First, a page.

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Migration from Server to Cloud. Find the Add-ons really used. Edited

Hello,

The Atlassian guys from advocates@am.atlassian.com cannot help and suggest "to ask the online Community". That's why I am asking here.

 

We have a lot of licensed JIRA and Confluence Add-ons on our servers.

If we migrate to Cloud, we would like to license only those Add-ons, which our users really need and use.

Is it possible to find out the following? And if so, how?

 

1. Who of our users has used a JIRA or Confluence Add-on during this year.

2. Which Add-ons have not been used in this year at all.

Regards

Leo

 

 

4 answers

1 vote
Jack Community Leader Dec 10, 2020

AFAIK there is no system level tracking of usage. You would need to look at each addon and see if they have usage stats. I expect few do. Depending on the app you might be able to ferret out some data via JQL searches but that will be a stretch I suspect. 

Hi Jack,

Thank you very much!

Regards, Leo

Hi @Leo Epstein,

I'm afraid @Jack is right on this matter. I'd like to add that not all apps manipulate data - so tracking usage of those could be a question of asking users how they are using them.

Since this is about migration, there's some things you could do to narrow down on the task at hand too:

  • First of all list all the apps currently installed (you probably have done so already);
  • Check which ones don't have a Cloud version available (they may pose you totally different problems)
  • For the ones remaining, check which ones do add custom fields, perform data imports, are front and center of your reporting, ... For those you will most likely be able to check fairly easily when they were last used.

Then you will probably end up with a few open mysteries. If you're not sure, ask your users about them. Getting their feedback may be really helpful in understanding what they do with them, why they are(n't) important and get their buy in if you were to decide to kick some stuff out. Or improve in other areas ...

Hi Walter,

Thanks for your quick and kind reply.

Do you know or can you imagine, why the "Customer Advocates" and "Senior Customer Advocates" and "Cloud Migrations Managers" from Atlassian could not give any answer to these two easy questions and just suggested "to ask the online Community"?

Regards, Leo

Hi @Leo Epstein,

Like most of us here on the Community, I am not working for Atlassian, but with Atlassian. So allow me not to speak on behalf of Atlassian with regards to the matter.

At the same time - when speaking about Apps you are referring to a huge ecosystem. The Atlassian Marketplace is host to several thousands of different apps built by several hundreds of different companies. Here, on the Community platform you'll see many people who actually use all these products together or like myself implement them for other customers as well. There's a good chance you'll find many people out here with lots more experience with Atlassian products and Marketplace apps combined that Atlassian itself.

So - looking at it through the glass that's half full - it's rather a matter of pointing you towards the best chance of a valuable answer. In my view, pointing you towards the Community is way better than leaving you out there with a simple "we don't know".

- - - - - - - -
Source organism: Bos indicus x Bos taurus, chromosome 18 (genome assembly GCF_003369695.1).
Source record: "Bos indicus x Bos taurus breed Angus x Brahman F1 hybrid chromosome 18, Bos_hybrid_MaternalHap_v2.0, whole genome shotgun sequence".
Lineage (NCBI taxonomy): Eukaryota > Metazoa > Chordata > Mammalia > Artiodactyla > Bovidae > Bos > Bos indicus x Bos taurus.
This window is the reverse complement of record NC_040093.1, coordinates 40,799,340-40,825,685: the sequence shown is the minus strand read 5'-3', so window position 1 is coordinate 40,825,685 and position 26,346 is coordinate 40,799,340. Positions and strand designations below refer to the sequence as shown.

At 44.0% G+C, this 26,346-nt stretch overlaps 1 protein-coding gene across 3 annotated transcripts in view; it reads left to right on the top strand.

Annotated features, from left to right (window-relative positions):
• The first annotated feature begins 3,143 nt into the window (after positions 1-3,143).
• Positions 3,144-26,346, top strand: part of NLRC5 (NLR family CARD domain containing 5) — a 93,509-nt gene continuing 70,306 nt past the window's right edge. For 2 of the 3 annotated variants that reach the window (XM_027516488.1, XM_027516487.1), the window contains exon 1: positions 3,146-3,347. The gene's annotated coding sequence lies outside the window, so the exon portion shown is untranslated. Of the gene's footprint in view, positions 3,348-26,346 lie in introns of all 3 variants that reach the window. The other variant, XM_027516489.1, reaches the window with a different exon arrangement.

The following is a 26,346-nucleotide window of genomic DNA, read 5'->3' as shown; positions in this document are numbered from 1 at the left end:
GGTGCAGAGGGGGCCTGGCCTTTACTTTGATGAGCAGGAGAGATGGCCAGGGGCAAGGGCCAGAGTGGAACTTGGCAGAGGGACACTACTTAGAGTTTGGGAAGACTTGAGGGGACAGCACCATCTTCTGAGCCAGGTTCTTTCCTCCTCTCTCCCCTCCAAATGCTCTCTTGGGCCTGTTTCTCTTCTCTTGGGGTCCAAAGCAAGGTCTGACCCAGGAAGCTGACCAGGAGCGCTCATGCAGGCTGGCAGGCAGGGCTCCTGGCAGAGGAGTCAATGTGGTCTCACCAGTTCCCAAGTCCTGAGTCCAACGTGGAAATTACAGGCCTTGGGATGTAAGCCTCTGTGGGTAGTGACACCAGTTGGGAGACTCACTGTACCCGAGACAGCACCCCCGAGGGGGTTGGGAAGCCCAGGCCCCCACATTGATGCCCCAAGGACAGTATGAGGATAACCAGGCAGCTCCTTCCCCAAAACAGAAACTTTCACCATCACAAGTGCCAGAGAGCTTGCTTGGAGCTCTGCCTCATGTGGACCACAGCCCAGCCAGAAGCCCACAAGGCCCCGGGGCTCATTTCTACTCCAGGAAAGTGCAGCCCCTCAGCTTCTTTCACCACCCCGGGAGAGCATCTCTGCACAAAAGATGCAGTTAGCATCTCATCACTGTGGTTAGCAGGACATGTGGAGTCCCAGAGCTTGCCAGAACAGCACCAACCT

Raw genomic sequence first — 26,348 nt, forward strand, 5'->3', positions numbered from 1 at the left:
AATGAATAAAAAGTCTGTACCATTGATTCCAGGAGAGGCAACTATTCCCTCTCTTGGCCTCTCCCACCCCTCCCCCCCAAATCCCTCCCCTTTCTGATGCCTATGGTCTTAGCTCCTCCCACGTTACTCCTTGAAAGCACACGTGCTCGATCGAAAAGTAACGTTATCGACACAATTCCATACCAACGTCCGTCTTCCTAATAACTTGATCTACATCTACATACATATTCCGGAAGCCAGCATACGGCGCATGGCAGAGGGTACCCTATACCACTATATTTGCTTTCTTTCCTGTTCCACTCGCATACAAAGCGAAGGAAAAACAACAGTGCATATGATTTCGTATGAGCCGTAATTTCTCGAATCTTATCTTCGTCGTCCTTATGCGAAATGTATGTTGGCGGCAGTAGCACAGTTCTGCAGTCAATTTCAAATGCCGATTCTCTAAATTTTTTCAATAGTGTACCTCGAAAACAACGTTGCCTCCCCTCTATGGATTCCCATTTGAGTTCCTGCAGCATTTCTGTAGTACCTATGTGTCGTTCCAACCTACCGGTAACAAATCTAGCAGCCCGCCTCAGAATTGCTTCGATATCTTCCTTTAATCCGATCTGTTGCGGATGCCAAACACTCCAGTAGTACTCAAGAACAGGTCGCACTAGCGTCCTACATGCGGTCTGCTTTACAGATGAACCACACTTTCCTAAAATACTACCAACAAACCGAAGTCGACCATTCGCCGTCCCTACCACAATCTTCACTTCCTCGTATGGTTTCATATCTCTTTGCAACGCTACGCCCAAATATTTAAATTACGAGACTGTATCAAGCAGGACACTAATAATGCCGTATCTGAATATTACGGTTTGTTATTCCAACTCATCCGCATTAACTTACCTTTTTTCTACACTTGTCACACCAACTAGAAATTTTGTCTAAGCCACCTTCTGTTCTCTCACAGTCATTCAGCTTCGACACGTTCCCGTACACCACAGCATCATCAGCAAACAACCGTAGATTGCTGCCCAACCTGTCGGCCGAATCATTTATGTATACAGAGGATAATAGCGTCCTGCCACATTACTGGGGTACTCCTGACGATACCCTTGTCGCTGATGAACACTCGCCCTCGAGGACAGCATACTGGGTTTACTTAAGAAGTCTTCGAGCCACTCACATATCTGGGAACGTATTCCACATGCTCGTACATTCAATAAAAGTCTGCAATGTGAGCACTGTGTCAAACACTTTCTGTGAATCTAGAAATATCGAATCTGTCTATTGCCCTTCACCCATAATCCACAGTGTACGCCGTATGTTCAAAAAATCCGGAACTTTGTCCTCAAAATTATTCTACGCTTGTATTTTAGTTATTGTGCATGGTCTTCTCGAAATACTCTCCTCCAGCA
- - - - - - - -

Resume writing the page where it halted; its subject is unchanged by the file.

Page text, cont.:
So we all try our best to fill in gaps that may exist here and there. I know that usually goes quite fast as well. And I hope you've had some helpful input as well :-)

kr,

Walter

0 votes

My instinct is to explain @Jack 's answer with a bit more tech detail, as well as echo @Walter Buggenhout _ACA IT_ 's suggestion that you will probably want to look at each app separately.

The problem here is actually that apps have a lot of flexibility and power.  This is a good thing on the most part, because it means apps can be built to do some really useful things, but a consequence is that there are a lot of very different entry points to them.

To track usage, you need to identify and log the usage of the entry points.  But every one of those is unique to the app in use, although some can be grouped (for example, many apps provide workflow functions - same entry point for each type of function).

But a lot of apps provide many functions and in different ways, and it's easy to build one that is very hard to track usage of.

One example would be an app I wrote for a client which I know I could track - it had a bundle of project reports, field types and workflow functions.  To track

  • workflow functions - I'd search the workflow xml for my app's class name
  • reports - I'd have to parse the server logs for people hitting the urls
  • field types - I'd need to read the list of custom fields and check if any of them are of a type I'd written for

And then you'd need to cross-reference that with at least project config, but maybe also activity.

So, from three relatively simple additions to Jira, you can see there are already three totally different and potentially complex ways to identify usage.   There are actually hundreds, each of which would need its own dedicated code to id...

Hi @Leo Epstein ,

when you're interested in the usage of 3rd party apps within your workflows, I'd like to recommend Admin Toolbox for Jira (https://marketplace.atlassian.com/apps/1214246/admin-toolbox-for-jira?hosting=server&tab=overview) and it's built-in workflow report (https://apps.decadis.net/pages/viewpage.action?pageId=13076594) - besides many other useful features for administrators. However, this 'only' helps for workflow-related apps that provide additional conditions, validators, and post functions.

Disclaimer: I'm part of the team behind the aforementioned app.

Cheers
Thorsten

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